Wednesday, September 5, 2012

Plagiarism and the pathetic politician

Tito Sotto is at it again. The last part of his 'turno en contra' Tagalog speech against the RH bill on Aug 29 turned out to have been a translation of a speech delivered by the late US senator Robert Kennedy. 

Ooops, he did it again!

As if getting into hot water for accusations of plagiarizing parts of blogger Sarah Pope's work was not enough, I wonder what part of plagiarism Sotto does not understand. I don't think any person with half a brain does not comprehend what plagiarism means, and why it is never okay to commit such. 

According to the Merriam-Webster dictionary, you commit plagiarism if you commit any of the following: 
  • steal and pass off (the ideas or words of another) as one's own
  • use (another's production) without crediting the source
  • commit literary theft
  • present as new and original an idea or product derived from an existing source.

What appalls me is that even when it's right smack in the face that he copied, he still does not own up to his mistakes and even attempts to wiggle his way out of a wrong act by blabbing out illogical statements, saying plagiarism is not a crime. 

Seriously, is Sotto implying that it's okay to copy from someone else's work and take credit for it because it is not punishable by law? A simply laughable argument coming from a so-called lawmaker without even trying to be funny at all.

And then he cries crying foul for being a victim of cyber bullying. Who put it upon himself anyway?

I couldn't be more irked because as a writing enthusiast, I am well aware of the fact that in writing, plagiarism is a mortal sin, as much as it is for other forms of intellectual theft and other acts of fraud. This has always been a precept I've lived by since college, when I had poured out so much of my heart and soul into writing and journalism. I've worked three jobs all as a writer, and it even made more sense to me the tackiness of it all. We even had to put our articles through a software to check for duplicate content or if they were all original.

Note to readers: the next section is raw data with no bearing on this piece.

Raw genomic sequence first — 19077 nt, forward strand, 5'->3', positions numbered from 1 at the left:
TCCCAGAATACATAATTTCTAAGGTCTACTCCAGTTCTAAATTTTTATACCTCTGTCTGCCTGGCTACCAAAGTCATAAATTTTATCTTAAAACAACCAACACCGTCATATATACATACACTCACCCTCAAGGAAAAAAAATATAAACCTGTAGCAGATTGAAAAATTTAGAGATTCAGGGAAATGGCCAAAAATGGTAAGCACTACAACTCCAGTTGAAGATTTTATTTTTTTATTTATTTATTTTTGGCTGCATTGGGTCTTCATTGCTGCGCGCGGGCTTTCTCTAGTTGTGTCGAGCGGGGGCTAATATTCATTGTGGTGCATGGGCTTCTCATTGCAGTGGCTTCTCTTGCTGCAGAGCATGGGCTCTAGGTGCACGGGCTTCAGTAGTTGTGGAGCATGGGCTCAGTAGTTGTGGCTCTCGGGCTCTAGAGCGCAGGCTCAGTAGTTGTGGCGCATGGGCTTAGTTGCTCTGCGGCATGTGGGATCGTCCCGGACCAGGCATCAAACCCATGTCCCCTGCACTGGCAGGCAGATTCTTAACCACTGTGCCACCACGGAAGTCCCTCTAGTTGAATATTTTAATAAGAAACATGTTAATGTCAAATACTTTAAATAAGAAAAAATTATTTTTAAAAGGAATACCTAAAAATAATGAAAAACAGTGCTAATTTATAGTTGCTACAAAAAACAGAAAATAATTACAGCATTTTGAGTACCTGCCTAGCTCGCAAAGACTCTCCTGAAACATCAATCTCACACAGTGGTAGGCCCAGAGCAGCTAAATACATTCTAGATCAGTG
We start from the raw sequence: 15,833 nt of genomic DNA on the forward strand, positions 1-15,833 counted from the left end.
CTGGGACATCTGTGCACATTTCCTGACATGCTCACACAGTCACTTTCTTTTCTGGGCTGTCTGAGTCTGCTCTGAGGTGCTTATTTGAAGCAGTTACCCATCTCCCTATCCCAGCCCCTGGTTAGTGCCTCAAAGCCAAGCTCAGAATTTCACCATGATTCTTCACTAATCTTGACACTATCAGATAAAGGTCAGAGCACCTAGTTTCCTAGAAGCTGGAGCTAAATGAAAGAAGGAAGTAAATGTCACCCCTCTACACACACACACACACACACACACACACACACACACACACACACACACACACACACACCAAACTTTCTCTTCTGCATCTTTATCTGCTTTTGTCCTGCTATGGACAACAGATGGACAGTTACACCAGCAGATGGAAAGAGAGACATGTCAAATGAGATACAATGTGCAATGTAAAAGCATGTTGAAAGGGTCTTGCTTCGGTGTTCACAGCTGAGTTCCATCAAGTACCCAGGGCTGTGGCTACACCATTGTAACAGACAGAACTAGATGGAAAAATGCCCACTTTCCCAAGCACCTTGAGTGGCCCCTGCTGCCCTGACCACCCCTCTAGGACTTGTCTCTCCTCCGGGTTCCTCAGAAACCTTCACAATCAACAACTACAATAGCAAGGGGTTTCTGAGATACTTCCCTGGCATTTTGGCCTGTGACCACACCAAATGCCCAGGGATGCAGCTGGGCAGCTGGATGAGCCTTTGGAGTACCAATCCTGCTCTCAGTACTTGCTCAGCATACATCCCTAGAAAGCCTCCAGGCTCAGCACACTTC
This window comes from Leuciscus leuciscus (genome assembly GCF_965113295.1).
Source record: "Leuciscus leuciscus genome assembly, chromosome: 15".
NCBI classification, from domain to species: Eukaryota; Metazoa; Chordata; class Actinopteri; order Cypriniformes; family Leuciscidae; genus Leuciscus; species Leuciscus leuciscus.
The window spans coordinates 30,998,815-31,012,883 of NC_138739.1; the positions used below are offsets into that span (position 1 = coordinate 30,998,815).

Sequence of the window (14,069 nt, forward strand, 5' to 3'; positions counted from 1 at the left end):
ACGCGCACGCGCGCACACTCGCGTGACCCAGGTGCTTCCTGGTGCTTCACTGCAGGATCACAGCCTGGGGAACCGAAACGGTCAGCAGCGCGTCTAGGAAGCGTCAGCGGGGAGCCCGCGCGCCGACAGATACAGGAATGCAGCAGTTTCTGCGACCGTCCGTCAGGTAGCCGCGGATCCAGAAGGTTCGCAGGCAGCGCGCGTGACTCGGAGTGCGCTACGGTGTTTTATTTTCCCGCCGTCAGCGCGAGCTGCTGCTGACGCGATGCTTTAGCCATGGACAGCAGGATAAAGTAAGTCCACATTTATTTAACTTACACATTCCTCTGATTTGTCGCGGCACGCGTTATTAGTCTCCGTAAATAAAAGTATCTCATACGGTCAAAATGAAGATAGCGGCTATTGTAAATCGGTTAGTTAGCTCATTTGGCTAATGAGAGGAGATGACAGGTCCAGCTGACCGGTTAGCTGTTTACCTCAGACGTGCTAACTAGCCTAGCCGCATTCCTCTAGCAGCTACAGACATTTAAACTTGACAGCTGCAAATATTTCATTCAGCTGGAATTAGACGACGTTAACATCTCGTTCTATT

Whenever I am invited to conduct writing workshops for budding writers, I always tell these students to never plagiarize, emphasizing the importance of avoiding it at all times. And if I had to choose between reading a badly written but original copy from a well written but copied one, you know what I'd go for.

What makes my blood pressure shoot up a hundred degrees more is that Sotto continues to open his mouth, lying yet again and shooting lousy tirades against his critics. For crying out loud, why can't he just say sorry anyway? What could be easier a way for him and people to move on than to admit he wronged and acknowledge those whom he ought to give credit to? 

Hungarian president Pal Scmitt resigned when it was found that his doctorate thesis was copied from two authors. Fareed Zakaria, writer and TV host for Time Magazine and CNN, respectively, apologized for plagiarizing an article on gun control. Even Manny Pangilinan took himself fully responsible for a plagiarism controversy that involved him, of which he retired as Ateneo de Manila's chair of the board of trustees. Sotto's arrogance and defiance on back-to-back plagiarism issues confronting him makes me wonder, what is he really standing up for?

How do we expect public officials to serve the country with hard work if even a seemingly simplistic task of delivering a speech is actually done out of an easy, breezy cut, copy, paste function? 

How do we expect public officials to serve the country with truthfulness and integrity if they have been shamelessly copying from other's ideas (and lying through their teeth that they didn't)? 

How do we expect public officials to advance and protect the rights of people if even they themselves outright disrespect others by copying their works and passing it off as their own? 

Now, one wonders who gets more ridicule - Sotto who remains stubborn for all the wrong reasons or the public who put him there in the first place?